Thanks!
            Karel
            The tests were all running 32-bit code. You can see the base compiler options on the first page.

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            • #26
              Too expensive

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              • #27
                Originally posted by darkblu View Post

                The tests were all running 32-bit code. You can see the base compiler options on the first page.
                Indeed, now I see, default compiler configured for armv7-a. Oh, man, this does not tell anything about the final performance of the chip. And by final I mean using all the CPU capabilities running it in ARMv8-a mode...

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                • #28
                  Originally posted by SystemCrasher View Post
                  But it seems to be kinda power hungry and its price just plain awful. If someone does not gives a fuck about power consumption and ok about huge heatsink and active cooling,
                  ...it requires heatsink which is three times as large as their CPU module itself, lol.
                  Yes, the price is going to turn away a lot of people, myself included. But Michael said it peaked at 16.2 W, usually under 10 W. How is that "power hungry"? He also said that the small fan only turned on when it was under heavy load. That heatsink and fan are nothing compared to x86 systems. I'd really like to know what you're comparing this to.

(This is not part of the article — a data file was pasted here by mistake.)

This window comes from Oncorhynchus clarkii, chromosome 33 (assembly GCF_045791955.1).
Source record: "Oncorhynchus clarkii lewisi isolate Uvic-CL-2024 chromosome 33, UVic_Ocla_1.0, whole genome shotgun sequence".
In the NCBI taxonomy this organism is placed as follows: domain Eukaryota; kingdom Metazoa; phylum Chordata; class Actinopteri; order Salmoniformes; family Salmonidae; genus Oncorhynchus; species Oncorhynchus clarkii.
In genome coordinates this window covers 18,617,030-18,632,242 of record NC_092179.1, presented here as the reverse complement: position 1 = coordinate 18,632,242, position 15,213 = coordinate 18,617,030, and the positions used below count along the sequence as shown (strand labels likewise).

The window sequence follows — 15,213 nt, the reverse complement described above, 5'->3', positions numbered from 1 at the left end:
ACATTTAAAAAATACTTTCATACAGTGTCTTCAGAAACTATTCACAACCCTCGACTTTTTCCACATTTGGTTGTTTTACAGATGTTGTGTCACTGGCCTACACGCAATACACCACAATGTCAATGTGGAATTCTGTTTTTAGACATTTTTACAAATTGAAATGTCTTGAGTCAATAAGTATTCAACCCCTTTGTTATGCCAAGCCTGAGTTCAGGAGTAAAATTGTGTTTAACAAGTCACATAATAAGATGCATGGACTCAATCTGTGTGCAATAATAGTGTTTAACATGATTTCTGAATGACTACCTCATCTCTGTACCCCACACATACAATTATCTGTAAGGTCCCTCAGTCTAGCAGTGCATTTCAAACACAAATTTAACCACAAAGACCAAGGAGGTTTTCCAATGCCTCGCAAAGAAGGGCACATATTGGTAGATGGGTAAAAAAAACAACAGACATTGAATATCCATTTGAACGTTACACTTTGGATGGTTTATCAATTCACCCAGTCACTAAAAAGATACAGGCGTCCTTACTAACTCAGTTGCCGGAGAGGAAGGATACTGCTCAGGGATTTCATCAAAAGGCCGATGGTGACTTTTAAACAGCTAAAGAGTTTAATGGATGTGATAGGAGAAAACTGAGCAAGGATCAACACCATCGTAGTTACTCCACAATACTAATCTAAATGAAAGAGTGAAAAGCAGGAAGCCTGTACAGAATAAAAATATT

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                  • #29
                    Originally posted by kgardas View Post

                    Indeed, now I see, default compiler configured for armv7-a. Oh, man, this does not tell anything about the final performance of the chip. And by final I mean using all the CPU capabilities running it in ARMv8-a mode...
                    Not to mention the compiler support for ARMv8 NEON vs that for ARMv7 NEON - the former produces much better code than the latter.

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                    • #30
                      Originally posted by SystemCrasher View Post
                      They have interesting notion of "discount". Actually, this board looks quite interesting in terms of features and performance. But it seems to be kinda power hungry and its price just plain awful. If someone does not gives a fuck about power consumption and ok about huge heatsink and active cooling, they can build quite a powerful x86 system at $399 price tag, clearly exceeding what this things can offer. And "less than credit card" sounds cool, but, uhm, it requires heatsink which is three times as large as their CPU module itself, lol. Incredible marketing bullshit. Most x86s are also smaller than credit card... but it going to change when you attach heatsink and plug it to mainboard .

                      That's just your cluelessness that strikes again.

                      1. The kind of people who are purchasing those boards aren't interested in x86.
                      2. That "oversized board" is merely a reference design. Hardware designers can and will re-implement it in a smaller form factor. They sell the CPU modules separately for a reason, after all.
                      3. <10W is hardly "power hungry".